Final Digital Comic Collage: Madison Roby

First, discuss creative motivations and the information or aesthetic experience you hope your reader/viewer will take away from your work, second, discuss your experience using Photoshop.

Digital Comic Collage, Madison Roby, 2019.

In terms of creating comics, it wasn’t until I was shown a definition of it that I realized that comics could be more than just paneled, hand drawn works of art; the idea of using collage to create a comic was daunting at first, and I had no idea what I was going to do. I had no plans and no idea where to start. Looking around my room all I really had was my messy desk, full of things I did for leisure, school, and work. Looking at my desk, I felt like I could use it to tell a story about my life and give a more personal look at myself to others; my desk was a window into my life at this point, so I chose to use it that way. I decided to scan and photograph various things that I could find on my desk, papers, coffee mugs, pens, etcetera. I used this to convey a message, however, it didn’t quite feel like it fit into McCloud’s definition of a comic, as the text didn’t seem to connect to the images, so, I decided to incorporate a “traditional” comic as well. I used the traditional comic to interact with the reader, somewhat explaining my collage as well as “breaking the 4th wall” by

Close up of the “traditional comic.”

drawing the collage itself in the comic. Alongside McCloud, I relied on Lovett to make my collage aesthetically feel balanced and easy to read/understand. His definition of balance helped me to keep the piece easy to look at, his definition of texture helped me to decide what to scan, and his definition of direction allowed me to create an invisible sight line to guide the reader through the work. Most of the text I decided to use was hand written: some notes, a note-card about poetry, and the words in the comic. I also used some scanned typed lettering, however, it is less relevant to the comic than the hand written words, as they are meant to show hard work, as, in my opinion, it is more difficult to write out things with pen and paper than it is to use a digital medium (as its more efficient and less time consuming).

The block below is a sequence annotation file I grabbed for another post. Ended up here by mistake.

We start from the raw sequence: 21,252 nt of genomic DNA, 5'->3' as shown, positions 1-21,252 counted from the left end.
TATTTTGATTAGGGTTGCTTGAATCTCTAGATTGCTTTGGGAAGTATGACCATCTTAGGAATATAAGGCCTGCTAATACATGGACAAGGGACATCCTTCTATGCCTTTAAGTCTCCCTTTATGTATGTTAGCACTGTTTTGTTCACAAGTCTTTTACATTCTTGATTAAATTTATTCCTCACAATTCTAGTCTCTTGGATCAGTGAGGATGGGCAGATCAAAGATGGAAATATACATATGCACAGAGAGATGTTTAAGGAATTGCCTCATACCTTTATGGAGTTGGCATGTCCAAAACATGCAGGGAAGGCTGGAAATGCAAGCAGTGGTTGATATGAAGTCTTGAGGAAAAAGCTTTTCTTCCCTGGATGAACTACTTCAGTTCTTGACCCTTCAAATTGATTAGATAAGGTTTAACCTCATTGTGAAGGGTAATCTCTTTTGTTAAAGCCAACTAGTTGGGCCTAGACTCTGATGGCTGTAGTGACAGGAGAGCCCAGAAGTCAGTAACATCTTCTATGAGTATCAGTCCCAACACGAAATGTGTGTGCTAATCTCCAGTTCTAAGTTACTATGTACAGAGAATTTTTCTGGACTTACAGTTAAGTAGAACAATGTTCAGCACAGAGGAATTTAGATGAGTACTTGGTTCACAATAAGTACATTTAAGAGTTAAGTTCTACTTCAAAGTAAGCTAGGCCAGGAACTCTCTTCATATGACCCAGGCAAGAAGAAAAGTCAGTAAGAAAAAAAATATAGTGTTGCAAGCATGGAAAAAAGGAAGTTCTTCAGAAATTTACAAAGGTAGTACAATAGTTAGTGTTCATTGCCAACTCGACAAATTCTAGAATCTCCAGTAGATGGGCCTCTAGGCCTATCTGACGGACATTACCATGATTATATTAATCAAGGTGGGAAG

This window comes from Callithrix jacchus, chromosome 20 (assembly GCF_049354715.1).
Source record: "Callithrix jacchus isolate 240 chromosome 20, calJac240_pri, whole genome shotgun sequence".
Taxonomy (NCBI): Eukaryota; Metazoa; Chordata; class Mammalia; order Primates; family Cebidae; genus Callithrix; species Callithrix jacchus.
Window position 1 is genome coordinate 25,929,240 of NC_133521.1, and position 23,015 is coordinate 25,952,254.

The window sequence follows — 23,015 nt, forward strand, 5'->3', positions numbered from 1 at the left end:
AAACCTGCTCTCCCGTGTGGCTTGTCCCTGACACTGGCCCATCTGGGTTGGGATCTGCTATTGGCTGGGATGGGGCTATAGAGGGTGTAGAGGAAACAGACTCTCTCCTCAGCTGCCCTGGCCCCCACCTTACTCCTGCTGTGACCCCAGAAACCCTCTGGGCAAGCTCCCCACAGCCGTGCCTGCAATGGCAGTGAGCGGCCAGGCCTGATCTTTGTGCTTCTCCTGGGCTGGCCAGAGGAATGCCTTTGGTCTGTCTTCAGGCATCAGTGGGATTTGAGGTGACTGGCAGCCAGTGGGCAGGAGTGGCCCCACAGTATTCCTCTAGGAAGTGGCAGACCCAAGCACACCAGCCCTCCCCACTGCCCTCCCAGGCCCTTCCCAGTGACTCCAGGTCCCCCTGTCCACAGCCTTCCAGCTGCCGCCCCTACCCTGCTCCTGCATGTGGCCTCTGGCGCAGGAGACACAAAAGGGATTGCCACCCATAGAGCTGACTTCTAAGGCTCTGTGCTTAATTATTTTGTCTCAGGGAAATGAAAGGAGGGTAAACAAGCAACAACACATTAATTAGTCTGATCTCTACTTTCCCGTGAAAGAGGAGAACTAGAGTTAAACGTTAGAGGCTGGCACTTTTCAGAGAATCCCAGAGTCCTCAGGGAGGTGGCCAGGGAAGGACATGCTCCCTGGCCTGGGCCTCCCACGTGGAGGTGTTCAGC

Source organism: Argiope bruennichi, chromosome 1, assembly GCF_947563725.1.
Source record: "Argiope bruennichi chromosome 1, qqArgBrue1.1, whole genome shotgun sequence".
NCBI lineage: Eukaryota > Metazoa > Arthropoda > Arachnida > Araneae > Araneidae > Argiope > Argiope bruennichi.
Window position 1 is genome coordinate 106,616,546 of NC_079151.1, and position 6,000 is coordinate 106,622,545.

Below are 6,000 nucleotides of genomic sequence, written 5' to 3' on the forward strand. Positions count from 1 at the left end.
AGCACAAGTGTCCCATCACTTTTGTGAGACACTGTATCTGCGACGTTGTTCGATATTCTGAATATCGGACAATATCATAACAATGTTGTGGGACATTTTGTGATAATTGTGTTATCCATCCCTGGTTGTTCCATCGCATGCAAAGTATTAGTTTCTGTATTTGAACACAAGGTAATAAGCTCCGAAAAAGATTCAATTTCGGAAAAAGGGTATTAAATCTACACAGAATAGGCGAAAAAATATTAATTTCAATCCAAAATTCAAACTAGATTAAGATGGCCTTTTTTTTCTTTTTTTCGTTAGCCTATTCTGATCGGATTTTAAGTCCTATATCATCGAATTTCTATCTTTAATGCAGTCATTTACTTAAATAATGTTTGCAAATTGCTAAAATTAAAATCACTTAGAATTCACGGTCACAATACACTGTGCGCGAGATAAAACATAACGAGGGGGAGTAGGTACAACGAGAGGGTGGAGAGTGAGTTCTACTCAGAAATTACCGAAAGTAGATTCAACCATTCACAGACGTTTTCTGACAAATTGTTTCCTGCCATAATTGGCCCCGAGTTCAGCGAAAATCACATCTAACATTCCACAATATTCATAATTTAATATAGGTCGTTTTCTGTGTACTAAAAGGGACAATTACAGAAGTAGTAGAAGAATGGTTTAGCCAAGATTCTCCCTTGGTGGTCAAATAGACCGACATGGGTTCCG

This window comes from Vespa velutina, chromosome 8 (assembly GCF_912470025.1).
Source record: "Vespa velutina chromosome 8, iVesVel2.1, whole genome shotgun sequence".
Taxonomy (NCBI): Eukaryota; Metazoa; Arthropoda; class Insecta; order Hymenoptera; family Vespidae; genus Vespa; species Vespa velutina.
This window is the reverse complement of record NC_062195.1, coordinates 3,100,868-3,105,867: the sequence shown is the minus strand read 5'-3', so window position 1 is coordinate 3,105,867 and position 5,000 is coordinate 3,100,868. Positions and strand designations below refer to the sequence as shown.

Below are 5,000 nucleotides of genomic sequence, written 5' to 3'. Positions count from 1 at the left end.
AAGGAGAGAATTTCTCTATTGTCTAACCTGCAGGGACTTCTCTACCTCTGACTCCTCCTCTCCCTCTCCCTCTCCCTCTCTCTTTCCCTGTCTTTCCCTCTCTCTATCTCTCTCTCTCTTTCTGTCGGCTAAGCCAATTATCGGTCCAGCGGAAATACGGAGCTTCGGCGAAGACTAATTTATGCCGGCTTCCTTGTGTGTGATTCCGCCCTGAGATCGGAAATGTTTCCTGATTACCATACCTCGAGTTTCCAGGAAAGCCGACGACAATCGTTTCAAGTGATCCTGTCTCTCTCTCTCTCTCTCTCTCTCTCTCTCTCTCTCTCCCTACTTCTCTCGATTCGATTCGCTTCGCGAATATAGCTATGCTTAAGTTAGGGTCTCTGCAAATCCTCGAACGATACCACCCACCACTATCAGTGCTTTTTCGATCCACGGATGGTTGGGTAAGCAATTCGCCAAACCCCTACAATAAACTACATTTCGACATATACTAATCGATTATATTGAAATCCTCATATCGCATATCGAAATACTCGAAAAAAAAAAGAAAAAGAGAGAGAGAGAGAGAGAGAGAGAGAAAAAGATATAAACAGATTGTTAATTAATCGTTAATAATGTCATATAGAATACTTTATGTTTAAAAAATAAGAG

In terms of Photoshop, this was my first time using the program, and many of the things within the program were new to me. I have used various digital drawing apps, so Photoshop felt very complex and not as user friendly as I had hoped, causing me to use techniques I was already comfortable with rather than trying to manipulate Photoshop tools. Overall, I mainly used masking to ensure my scanned objects didn’t have a border, clipping layers to recolor some things, and the history brush to fix any mistakes. However, using Photoshop’s drop shadow tool never gave me the results I was looking for, so I ended up doing those manually, as that was both easier and less time consuming, and I still have difficulty using the clone stamp tool. In general, I prefer creating art in a digital space, though I do not particularly enjoy using Adobe products to do so.

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